Pfizer Executive literally runs away after journalist asks her about Covid-19 “vaccine”

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A woman who was identified as Vanessa Gelman, the senior director of worldwide research, development, and medical communications for Pfizer literally ran from a reporter after she was confronted over an email she allegedly sent in which she confirmed that fetal tissue lines were utilized during the testing phase of the company’s COVID-19 vaccine.

“Why did you send emails telling Pfizer employees not to report that you guys were using fetal cell lining, miss?” Project Veritas’ James Lalino quizzed Gelman in a video that was posted Thursday to YouTube.

“What else are you hiding from the public today?” he pressed. “Miss, what else are you hiding from the public? The public needs to know.”

But instead of responding, Gelman sprinted into a house nearby.

The Western Journal adds:

Pfizer whistleblower Melissa Strickler gave multiple email chains to Project Veritas that she told the group’s leader, James O’Keefe, she obtained from a company server.

In one email, Gelman told Pfizer employees that the company did not want to discuss the use of fetal cells in the testing of the vaccine.

“From the perspective of corporate affairs, we want to avoid having the information on fetal cells floating out there,” she wrote in February.

She further noted that “the risk of communicating this right now outweighs any potential benefit we could see, particularly with general members of the public who may take this information and use it in ways we may not want out there.”

“We have not received any questions from policy makers or media on this issue in the last few weeks, so we want to avoid raising this if possible,” Gelman went on.

The company exec also pointed out it was important to keep the use of fetal cells under wraps in a separate email thread.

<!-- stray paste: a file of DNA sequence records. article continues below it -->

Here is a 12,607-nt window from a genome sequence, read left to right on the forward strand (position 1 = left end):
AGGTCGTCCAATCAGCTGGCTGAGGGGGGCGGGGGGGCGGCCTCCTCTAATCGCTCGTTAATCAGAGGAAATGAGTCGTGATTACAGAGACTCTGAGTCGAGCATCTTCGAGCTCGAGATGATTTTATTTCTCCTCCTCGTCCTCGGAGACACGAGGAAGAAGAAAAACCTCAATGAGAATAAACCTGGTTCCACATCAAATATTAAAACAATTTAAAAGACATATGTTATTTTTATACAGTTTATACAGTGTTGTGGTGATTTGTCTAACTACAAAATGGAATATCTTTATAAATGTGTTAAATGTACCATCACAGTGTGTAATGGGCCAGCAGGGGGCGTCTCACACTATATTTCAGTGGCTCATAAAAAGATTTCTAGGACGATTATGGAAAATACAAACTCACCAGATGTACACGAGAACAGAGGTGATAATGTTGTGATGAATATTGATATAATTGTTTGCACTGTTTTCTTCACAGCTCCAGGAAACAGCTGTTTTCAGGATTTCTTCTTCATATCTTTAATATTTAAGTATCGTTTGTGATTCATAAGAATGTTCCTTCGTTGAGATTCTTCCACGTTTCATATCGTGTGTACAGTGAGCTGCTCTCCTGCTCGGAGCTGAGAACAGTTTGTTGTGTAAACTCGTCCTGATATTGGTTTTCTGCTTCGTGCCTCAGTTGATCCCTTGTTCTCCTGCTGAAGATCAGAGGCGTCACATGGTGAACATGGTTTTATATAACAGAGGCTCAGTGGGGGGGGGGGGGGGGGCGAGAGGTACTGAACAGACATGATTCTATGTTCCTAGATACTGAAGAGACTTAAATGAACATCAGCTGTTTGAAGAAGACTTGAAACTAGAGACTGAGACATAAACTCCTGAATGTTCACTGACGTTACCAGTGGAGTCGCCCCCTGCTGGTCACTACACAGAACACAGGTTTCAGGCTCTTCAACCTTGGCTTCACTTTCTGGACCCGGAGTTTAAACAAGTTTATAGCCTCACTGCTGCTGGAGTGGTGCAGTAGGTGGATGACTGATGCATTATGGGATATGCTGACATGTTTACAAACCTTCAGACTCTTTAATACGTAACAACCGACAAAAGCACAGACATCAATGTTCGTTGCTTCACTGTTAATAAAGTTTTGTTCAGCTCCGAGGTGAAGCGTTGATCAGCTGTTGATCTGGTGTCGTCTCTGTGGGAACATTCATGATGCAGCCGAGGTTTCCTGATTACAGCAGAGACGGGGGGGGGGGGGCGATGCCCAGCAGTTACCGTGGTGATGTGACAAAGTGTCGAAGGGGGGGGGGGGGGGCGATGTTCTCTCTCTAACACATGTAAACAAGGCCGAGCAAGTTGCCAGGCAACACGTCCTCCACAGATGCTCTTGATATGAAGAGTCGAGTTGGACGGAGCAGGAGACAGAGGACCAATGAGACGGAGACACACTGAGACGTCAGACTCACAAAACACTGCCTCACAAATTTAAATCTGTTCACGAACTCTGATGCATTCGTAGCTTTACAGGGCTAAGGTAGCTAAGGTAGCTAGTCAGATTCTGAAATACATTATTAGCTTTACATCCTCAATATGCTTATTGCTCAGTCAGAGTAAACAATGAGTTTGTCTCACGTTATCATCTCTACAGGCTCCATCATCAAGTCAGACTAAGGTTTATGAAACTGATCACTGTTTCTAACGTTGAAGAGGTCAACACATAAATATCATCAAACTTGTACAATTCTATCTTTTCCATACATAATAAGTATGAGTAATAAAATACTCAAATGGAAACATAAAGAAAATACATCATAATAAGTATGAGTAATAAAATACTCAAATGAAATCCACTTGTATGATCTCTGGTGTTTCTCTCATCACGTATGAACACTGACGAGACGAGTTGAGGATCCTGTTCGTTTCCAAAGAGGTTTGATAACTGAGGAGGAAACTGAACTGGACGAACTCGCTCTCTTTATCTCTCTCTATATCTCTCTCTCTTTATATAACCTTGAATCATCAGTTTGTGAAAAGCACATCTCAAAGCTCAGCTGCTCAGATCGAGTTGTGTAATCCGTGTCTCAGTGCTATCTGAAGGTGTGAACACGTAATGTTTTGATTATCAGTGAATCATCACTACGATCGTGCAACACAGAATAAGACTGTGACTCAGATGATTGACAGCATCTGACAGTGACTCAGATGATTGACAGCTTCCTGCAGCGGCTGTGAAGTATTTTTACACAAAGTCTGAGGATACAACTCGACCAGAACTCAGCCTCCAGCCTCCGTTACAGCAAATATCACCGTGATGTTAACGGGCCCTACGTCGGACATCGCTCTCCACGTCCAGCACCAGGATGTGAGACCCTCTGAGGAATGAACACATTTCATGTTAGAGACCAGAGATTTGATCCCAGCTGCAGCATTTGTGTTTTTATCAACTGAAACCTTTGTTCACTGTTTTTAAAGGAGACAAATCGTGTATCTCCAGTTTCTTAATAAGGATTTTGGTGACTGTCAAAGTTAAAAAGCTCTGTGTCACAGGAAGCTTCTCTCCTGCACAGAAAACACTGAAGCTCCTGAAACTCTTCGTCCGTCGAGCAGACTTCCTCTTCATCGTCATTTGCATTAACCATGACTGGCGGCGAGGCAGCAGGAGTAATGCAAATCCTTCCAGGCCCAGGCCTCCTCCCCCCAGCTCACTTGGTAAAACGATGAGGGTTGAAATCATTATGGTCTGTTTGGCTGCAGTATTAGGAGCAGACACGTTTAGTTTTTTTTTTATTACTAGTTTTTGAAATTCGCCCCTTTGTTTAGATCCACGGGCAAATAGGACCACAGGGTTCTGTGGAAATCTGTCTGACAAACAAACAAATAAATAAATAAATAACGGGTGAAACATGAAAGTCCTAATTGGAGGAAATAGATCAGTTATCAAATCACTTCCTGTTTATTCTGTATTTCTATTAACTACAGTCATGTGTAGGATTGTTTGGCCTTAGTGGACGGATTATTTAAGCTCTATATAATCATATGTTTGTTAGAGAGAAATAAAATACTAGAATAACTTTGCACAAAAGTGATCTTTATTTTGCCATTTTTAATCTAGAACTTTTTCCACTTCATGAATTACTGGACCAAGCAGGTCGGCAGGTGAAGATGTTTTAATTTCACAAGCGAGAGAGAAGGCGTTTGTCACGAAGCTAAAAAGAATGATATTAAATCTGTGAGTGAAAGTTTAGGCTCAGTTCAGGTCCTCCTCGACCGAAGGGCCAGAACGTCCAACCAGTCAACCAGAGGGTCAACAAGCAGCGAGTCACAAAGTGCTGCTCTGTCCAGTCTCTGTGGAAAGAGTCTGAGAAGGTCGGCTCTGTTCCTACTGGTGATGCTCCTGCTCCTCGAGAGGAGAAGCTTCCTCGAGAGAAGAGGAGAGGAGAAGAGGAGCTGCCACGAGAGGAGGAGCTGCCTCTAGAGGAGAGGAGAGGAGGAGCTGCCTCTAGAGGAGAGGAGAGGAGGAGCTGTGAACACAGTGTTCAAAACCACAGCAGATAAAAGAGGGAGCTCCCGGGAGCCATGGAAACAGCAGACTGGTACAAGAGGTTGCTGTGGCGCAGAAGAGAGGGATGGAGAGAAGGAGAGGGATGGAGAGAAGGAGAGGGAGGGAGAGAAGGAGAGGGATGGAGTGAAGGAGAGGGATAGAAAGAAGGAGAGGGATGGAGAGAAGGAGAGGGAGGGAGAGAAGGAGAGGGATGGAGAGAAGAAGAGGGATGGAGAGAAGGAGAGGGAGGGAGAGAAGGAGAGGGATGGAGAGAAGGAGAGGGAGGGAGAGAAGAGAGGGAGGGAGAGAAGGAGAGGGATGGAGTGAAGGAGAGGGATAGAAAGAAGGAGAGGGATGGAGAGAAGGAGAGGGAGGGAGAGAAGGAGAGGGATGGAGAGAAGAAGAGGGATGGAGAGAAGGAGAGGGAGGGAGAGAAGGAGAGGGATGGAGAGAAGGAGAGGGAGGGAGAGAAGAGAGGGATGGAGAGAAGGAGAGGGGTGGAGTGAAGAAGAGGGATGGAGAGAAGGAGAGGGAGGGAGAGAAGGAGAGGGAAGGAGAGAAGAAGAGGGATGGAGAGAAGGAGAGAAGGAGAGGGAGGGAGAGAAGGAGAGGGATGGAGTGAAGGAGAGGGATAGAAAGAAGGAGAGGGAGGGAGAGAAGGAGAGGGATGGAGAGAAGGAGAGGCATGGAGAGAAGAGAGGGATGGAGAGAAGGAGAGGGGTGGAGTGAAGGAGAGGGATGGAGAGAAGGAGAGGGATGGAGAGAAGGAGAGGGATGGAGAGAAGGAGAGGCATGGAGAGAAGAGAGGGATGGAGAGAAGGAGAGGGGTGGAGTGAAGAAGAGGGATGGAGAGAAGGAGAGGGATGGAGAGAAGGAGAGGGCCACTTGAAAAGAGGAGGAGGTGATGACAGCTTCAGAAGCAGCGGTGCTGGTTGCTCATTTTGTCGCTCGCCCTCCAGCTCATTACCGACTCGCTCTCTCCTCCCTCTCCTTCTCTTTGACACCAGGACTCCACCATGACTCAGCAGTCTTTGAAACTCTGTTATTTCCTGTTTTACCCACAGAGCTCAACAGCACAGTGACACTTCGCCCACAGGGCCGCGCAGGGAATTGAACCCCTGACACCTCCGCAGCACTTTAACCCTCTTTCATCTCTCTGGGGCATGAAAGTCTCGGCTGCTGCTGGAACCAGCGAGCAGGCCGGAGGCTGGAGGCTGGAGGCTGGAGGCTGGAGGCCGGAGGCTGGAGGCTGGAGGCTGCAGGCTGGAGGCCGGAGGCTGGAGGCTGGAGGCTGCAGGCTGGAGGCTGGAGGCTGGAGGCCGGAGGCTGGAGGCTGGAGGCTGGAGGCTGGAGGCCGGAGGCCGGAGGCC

“We have been trying as much as possible to not mention the fetal cell lines. … One or more cell lines with an origin that can be traced back to human fetal tissue has been used in laboratory tests associated with the vaccine program,” Gelman wrote, according to Project Veritas.

Strickler noted in a conversation with O’Keefe that she worked at Pfizer for about a decade in including the last five years as a quality auditor. She surmised that the pharma company did not want the fetal cell information to get out because that would give Americans who wanted to reject the COVID vaccine made by the company grounds to do so under religious exemptions.

“They don’t want to stir up a mess,” she said. “They don’t want to have to deal with people who are upset, because I think people can use religious exemptions for it, and they don’t want that. I think they want nobody to have an excuse to not get it.”

She went on to tell O’Keefe that her stepping forward and becoming a whistleblower was not a matter of politics.

“It shouldn’t be political, but they’re making it political,” she said. “The media and the government’s making it political, but this isn’t about Republican, Democrat or liberal or conservative. This is informed consent on injecting something inside of you from a company that’s called it [an] experimental vaccine.”